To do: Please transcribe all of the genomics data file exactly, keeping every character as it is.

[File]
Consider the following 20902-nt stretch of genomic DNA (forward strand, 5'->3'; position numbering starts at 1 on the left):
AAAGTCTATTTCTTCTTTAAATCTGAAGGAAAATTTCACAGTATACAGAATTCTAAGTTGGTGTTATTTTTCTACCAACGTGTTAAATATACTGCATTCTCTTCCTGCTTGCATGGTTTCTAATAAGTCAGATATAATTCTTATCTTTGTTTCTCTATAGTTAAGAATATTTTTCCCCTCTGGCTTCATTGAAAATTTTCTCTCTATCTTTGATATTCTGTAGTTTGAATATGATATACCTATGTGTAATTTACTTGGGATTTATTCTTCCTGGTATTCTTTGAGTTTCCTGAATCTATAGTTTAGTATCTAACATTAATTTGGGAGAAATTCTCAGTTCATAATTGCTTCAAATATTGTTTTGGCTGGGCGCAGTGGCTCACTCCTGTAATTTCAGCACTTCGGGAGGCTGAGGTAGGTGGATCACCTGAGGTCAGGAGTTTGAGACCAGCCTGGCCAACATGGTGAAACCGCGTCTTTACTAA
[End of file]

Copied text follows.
Consider the following 20902-nt stretch of genomic DNA (forward strand, 5'->3'; position numbering starts at 1 on the left):
AAAGTCTATTTCTTCTTTAAATCTGAAGGAAAATTTCACAGTATACAGAATTCTAAGTTGGTGTTATTTTTCTACCAACGTGTTAAATATACTGCATTCTCTTCCTGCTTGCATGGTTTCTAATAAGTCAGATATAATTCTTATCTTTGTTTCTCTATAGTTAAGAATATTTTTCCCCTCTGGCTTCATTGAAAATTTTCTCTCTATCTTTGATATTCTGTAGTTTGAATATGATATACCTATGTGTAATTTACTTGGGATTTATTCTTCCTGGTATTCTTTGAGTTTCCTGAATCTATAGTTTAGTATCTAACATTAATTTGGGAGAAATTCTCAGTTCATAATTGCTTCAAATATTGTTTTGGCTGGGCGCAGTGGCTCACTCCTGTAATTTCAGCACTTCGGGAGGCTGAGGTAGGTGGATCACCTGAGGTCAGGAGTTTGAGACCAGCCTGGCCAACATGGTGAAACCGCGTCTTTACTAA